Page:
This week’s Pearl of Leadership Wisdom is on…
“A leader is a dealer in hope. “ – Napoleon Bonaparte
Being a leader is easy.
There are many leadership models.
Daniel Goleman’s is one of the best. He refers to six leadership styles in his book “Primal Leadership”:
* The visionary leader inspires; believes in his own vision. Explains how and why people’s efforts contribute towards the dream.
* The coaching leader helps people identify their own strengths and weaknesses and is a counsellor who encourages and delegates.
* The affiliative leader promotes harmony, is friendly and empathetic.
* The democratic leader is a superb listener, teamworker and collaborator.
* The pacesetting leader has a strong urge to achieve, lots of initiative, high personal standards, is impatient, micromanages and is numbers driven.
* The commanding leader says “do it because I say so”; is threatening, has tight control and drives away talent.
For any given situation there is a best fit leadership style.
The visionary leader is great when a radical change is needed. The coaching leader is just right when competent, motivated employees are available and performance improvement can be nurtured over the long term.
The affiliative leader works when there are rifts in the team, or great stress. The democratic leader is superb when consensus is required, and employee input sought.
The pacesetting leader is useful when the team is high performing already. The commanding leader is good in a grave crisis.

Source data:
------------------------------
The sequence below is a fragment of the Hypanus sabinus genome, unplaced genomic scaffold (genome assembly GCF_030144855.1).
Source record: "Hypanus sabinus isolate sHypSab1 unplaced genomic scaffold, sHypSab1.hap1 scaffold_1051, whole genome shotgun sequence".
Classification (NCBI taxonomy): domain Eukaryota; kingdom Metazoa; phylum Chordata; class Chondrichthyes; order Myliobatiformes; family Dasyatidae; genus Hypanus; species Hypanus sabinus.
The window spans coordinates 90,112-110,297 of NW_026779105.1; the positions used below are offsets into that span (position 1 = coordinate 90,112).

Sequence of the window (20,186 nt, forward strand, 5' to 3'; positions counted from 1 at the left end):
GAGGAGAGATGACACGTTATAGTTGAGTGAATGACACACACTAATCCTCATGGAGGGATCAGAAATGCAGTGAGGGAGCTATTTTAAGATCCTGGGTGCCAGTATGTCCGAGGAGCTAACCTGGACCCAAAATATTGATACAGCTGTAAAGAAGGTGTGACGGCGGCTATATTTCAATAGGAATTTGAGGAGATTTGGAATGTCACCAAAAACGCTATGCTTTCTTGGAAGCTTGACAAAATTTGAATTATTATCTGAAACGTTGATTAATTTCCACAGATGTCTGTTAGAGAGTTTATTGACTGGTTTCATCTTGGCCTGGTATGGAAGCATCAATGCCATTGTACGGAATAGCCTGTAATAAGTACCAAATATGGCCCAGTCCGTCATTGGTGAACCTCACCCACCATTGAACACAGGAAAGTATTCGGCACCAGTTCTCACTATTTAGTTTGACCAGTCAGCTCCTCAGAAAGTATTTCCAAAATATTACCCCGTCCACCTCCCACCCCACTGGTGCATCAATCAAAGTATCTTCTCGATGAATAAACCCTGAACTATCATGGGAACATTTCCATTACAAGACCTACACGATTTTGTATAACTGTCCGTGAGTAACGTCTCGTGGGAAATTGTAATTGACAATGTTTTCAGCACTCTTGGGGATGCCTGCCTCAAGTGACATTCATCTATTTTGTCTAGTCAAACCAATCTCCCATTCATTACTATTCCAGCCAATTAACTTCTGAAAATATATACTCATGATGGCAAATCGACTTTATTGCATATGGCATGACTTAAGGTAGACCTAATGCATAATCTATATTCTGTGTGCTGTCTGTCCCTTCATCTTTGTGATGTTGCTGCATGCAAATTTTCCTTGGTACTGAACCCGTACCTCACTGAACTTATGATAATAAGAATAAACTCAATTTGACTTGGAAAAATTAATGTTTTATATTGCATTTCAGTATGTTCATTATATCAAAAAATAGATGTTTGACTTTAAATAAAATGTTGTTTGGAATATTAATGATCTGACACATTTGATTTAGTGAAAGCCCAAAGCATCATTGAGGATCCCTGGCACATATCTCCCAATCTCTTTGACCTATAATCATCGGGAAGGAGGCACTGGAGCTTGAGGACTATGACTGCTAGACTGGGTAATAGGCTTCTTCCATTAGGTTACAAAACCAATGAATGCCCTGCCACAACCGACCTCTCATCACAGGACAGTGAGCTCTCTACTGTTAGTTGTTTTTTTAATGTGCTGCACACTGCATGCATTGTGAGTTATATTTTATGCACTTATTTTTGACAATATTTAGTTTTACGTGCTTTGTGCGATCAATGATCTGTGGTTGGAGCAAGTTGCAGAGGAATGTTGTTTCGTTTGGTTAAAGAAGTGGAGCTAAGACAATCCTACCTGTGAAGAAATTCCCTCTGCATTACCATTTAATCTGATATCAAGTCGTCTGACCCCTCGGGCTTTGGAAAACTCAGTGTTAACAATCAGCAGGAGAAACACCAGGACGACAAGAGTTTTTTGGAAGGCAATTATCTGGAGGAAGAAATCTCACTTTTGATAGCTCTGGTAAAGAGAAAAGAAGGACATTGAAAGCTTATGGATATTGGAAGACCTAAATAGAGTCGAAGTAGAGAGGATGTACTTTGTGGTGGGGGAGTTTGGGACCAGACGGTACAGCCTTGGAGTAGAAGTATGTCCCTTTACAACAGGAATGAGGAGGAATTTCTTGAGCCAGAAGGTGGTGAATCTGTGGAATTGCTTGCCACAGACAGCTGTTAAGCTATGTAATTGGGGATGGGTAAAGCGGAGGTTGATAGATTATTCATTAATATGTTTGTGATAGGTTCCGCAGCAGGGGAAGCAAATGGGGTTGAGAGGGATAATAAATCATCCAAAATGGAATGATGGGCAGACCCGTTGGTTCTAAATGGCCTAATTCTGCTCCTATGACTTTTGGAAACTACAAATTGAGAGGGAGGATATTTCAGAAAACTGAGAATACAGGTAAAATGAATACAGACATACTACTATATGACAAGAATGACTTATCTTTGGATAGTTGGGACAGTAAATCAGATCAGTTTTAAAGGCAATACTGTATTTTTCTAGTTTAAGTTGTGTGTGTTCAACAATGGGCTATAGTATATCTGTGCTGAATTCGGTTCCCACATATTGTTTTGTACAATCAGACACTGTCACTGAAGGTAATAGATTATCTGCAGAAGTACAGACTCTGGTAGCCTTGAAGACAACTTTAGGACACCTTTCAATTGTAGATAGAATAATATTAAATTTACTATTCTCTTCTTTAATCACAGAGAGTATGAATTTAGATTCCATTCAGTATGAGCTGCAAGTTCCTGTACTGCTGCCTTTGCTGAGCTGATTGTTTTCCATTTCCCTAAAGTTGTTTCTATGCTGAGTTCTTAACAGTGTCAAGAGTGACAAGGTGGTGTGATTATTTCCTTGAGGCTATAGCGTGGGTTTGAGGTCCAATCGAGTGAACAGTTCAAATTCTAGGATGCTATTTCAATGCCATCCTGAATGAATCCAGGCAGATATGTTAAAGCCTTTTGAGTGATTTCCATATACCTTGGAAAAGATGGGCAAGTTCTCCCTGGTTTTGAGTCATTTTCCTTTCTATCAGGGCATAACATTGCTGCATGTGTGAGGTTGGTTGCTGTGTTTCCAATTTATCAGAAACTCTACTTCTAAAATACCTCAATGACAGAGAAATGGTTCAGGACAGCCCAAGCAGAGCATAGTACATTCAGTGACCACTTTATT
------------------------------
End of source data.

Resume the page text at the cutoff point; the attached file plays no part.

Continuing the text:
It’s not all good…
Two of these styles are generally seen as having a negative impact on the broad organisational climate. Can you guess which two?
And the losers are…
Firstly, the pacesetting leader, because he requires followers of a strange disposition – they need to be competent, and motivated, yet require no empathy, no feeling of being involved and great resilience to micromanagement. This type of follower exists only rarely. If this leadership style is used exclusively, or poorly, as it often is, it is very negative on organisational climate. It is a style that is seldom necessary and never sufficient. I did have a pacesetting boss once. He was talented for sure. The experience was unpleasant (for us both).
Secondly, the commander, because he drives away talent. Nobody with any real individuality and self-esteem can work for someone who simply required their will to be carried out because it is their will. It doesn’t work with kids, so why should it work with adults? This is the traditional military model of leadership. I used to work with an organisation that recruited ex-officers for their leadership capabilities. It never worked out. Never. Not once.
It’s all about me…
My leadership style is coach. That’s why I do what I do now. I like to think I have developed real vision for my own business, and that there’s room for democracy and affiliation. I have no interest in pace setting and commanding.
We all have a preference for our individual leadership style. Sometimes we assume our comfortable preference must mean that that preference is appropriate, or right. That’s a mistake. Comfort does not equal correct.
Do you feel me…?
And leadership isn’t about you, it’s about the situation, and how to generate resonance with the team. So they feel you. More than hear you…feel you.
It all comes easily to those with high emotional intelligence (which involves four abilities: self awareness, self-management, social awareness and relationship management).
Sharpen your pencil…
And the great thing about emotional intelligence is that the four abilities are not innate, they are learned.
Leadership is situational – the right kind at the right time, to the right extent. You need to be the right leader for the situation. It’s not so much about what each individual needs – that’s more a management style issue, which I may write about next week.
I said at the start that being a leader is easy. But that’s not leadership.
Being the right kind of leader at the right time is hard. Unfortunately, that is leadership.